Moshe Shklar: A Short Stroll Through a Long Life (Pt. 3 of 4)
A Short Stroll Through a Long Life: Reminiscences
Unpublished autobiography of Moshe Shklar, Los Angeles 2011
Translated by Hershl HartmanChapter 9, "Names and People: Encounters in Los Angeles," Part Three
[Interjections in brackets are the translator’s; those in parentheses are by the author.]
At the end of the previous [19th] century, somewhere in the Ukraine, the poetess Brokhe Kudli was born. She came to America in 1917 and published several books of lyrics: Uzorn, Midber un marantsn, Nisht af broyt aleyn [respectively, “Patterns,” “Desert and Oranges,” and “Not By Bread Alone”]. I met her at the Yiddish Culture Club where she presented me with her newly-published book. Her appearance was that of humility and modesty, as are her poems. It seemed, both from her lyrics and her appearance, that she had not rebelled against the old ways, as was often the case among young people of those times; to the contrary, she cultivated and celebrated them: “I awake from dreams/and see/the foundation of Jewish possessions./The prayer shawl glistens/around Father’s body./Heavenliness pours on earth,/the forehead’s phylacteries, those on the arm/flutter within me/in honor and covert.” I lectured at the Yiddish Culture Club about Malke Kudli’s newly-published book. I do not now remember what I said then. Only some remarks at the edge have been preserved in me, regarding the authenticity and simplicity of her poetry that enchants the reader. I was especially entranced by her pictorial lines: “I love, with lowered lids,/to drink the evening.”
During one of my visits to Israel, at the [Yiddish authors’] Leyvik House, someone came over to me and asked, “Do you happen to know, in Los Angeles, the poetess Brokhe Kudli?” When I replied that I knew her, he asked me transmit his heart-felt greetings to her. I could tell by the warmth of his gaze that he bore special feelings for the poetess. I have long since forgotten his name, and was unable to transmit his greeting. There was by then no one to receive it.
* * *
Thinking about the named writers and a number of others, I recall the words I once heard from Avrom Golomb at an event in honor of the appearance of Arye Posy’s book, “Dawn.” He then declared that, basically, all Yiddish writers come from the shtetl. I felt somewhat uncomfortable. I, after all, come from a shtetl like…Warsaw. And what of Glatshteyn, who comes from Lublin, or Grade and Sutzkever from Vilna and others from Lodz, Kiev, Minsk, and many more cities, larger or smaller, in Poland, Russia and Ukraine where they were born or came to at an early age, maturing there and creating their works? Are they, too, from the shtetl? No, I could not agree with Avrom Golomb. Yiddish literature cannot be entirely “villagized.” And I was even more unable to agree with him when, on the way home — as we were being driven by Zalman Shloser, the later secretary and editor of Kheshbn, who was, himself an essayist of profound erudition, a former Yiddish school teacher — on that rainy winter’s night, the talk turned to Julian Tuwim’s famous essay-poem, “We Polish Jews.” Avrom Golomb could not forgive Tuwim’s metaphorical concept that the Jewish people are not bound by the blood in their veins, but by the blood from their veins.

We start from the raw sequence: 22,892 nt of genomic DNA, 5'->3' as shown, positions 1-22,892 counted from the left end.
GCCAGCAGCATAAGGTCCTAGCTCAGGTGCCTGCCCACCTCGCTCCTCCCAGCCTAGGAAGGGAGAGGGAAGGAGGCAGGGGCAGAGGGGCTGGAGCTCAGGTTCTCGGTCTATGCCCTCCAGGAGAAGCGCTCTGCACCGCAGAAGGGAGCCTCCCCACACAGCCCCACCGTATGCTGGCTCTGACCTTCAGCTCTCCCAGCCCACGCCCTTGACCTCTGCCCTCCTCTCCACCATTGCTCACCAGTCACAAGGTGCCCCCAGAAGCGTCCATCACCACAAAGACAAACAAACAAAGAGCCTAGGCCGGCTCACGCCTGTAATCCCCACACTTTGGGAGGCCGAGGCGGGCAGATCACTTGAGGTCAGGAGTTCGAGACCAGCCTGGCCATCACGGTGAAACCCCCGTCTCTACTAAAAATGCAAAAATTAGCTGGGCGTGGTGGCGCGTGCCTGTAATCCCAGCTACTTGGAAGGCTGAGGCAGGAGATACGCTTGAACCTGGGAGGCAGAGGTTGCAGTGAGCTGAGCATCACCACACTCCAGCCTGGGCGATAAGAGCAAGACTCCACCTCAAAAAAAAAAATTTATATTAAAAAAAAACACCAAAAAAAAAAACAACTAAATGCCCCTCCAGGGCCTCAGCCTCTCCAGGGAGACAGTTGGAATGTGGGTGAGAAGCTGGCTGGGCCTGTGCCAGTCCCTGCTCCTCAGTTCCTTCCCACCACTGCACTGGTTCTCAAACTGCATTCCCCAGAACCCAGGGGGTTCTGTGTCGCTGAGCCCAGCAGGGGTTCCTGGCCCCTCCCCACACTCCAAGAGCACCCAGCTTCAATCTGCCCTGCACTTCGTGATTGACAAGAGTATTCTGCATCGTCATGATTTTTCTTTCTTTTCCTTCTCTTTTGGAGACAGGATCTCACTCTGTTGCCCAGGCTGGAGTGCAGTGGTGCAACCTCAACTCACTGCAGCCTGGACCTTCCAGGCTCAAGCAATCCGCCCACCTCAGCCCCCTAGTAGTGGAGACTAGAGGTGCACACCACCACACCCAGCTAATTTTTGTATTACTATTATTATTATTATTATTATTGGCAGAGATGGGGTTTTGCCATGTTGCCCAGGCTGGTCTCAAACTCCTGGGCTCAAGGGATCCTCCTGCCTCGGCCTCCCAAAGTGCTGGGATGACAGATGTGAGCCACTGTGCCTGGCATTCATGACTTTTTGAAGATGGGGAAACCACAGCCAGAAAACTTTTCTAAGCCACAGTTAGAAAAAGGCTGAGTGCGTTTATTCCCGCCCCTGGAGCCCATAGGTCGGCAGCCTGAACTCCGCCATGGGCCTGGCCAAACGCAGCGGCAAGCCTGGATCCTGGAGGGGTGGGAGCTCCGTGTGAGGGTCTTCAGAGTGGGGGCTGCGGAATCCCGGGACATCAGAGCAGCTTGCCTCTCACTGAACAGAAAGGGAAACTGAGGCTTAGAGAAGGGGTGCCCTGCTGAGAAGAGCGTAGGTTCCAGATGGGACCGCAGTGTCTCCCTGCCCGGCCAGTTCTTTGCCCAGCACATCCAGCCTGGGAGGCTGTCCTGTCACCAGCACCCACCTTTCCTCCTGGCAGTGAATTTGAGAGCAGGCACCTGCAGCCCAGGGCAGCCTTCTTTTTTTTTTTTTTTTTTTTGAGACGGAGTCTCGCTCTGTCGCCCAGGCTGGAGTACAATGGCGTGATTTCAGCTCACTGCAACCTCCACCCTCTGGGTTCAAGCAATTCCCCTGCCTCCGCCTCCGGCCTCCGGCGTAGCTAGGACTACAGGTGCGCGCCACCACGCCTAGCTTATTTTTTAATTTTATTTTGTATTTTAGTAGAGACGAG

Should the great Polish poet and Jew, Julian Tuwim — who had spent the war years in the exile of New York and who deeply felt the tragedy of the Jewish people — have mentioned all the attributes that bind the Jews as a nation in order to accuse the anti-Semites of all hues in the horrible slaughter of Jews? All through his life he had felt himself to be a Pole, a Polish poet, though the anti-Semites of his homeland could not forgive him the Jewish blood in his veins; but now, when Jewish blood flowed from the veins (he wrote the essay in 1942), he first felt himself truly to be a Jew. But I said nothing of all this to Avrom Golomb that night. I simply had too much respect for the proud old man and his aesthetic appearance, sitting next to me in the car, to be offensive to him. Zalman Shloser saved the situation with his usual logic and self-assurance, proving to Golomb that he was incorrect.